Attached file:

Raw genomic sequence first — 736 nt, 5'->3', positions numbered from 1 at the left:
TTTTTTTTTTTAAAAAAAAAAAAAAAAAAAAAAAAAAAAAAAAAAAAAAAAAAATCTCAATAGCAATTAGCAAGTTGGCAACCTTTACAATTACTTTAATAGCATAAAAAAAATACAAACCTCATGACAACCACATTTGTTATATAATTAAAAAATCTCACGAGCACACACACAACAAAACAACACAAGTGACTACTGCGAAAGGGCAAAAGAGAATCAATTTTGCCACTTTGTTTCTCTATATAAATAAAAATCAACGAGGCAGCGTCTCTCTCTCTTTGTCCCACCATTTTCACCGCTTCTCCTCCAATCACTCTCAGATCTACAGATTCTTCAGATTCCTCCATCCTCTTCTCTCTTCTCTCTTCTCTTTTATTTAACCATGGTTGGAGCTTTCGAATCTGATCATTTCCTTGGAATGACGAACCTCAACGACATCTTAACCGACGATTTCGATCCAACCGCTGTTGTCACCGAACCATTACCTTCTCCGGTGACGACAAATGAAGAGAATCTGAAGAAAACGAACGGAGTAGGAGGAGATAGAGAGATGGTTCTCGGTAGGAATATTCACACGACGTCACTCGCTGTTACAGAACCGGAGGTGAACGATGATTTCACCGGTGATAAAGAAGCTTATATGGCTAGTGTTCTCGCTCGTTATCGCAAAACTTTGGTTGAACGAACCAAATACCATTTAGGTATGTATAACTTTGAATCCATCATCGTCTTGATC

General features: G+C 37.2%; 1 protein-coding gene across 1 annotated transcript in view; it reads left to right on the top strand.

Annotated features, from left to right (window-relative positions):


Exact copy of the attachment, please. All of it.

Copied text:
Raw genomic sequence first — 736 nt, 5'->3', positions numbered from 1 at the left:
TTTTTTTTTTTAAAAAAAAAAAAAAAAAAAAAAAAAAAAAAAAAAAAAAAAAAATCTCAATAGCAATTAGCAAGTTGGCAACCTTTACAATTACTTTAATAGCATAAAAAAAATACAAACCTCATGACAACCACATTTGTTATATAATTAAAAAATCTCACGAGCACACACACAACAAAACAACACAAGTGACTACTGCGAAAGGGCAAAAGAGAATCAATTTTGCCACTTTGTTTCTCTATATAAATAAAAATCAACGAGGCAGCGTCTCTCTCTCTTTGTCCCACCATTTTCACCGCTTCTCCTCCAATCACTCTCAGATCTACAGATTCTTCAGATTCCTCCATCCTCTTCTCTCTTCTCTCTTCTCTTTTATTTAACCATGGTTGGAGCTTTCGAATCTGATCATTTCCTTGGAATGACGAACCTCAACGACATCTTAACCGACGATTTCGATCCAACCGCTGTTGTCACCGAACCATTACCTTCTCCGGTGACGACAAATGAAGAGAATCTGAAGAAAACGAACGGAGTAGGAGGAGATAGAGAGATGGTTCTCGGTAGGAATATTCACACGACGTCACTCGCTGTTACAGAACCGGAGGTGAACGATGATTTCACCGGTGATAAAGAAGCTTATATGGCTAGTGTTCTCGCTCGTTATCGCAAAACTTTGGTTGAACGAACCAAATACCATTTAGGTATGTATAACTTTGAATCCATCATCGTCTTGATC

General features: G+C 37.2%; 1 protein-coding gene across 1 annotated transcript in view; it reads left to right on the top strand.

Annotated features, from left to right (window-relative positions):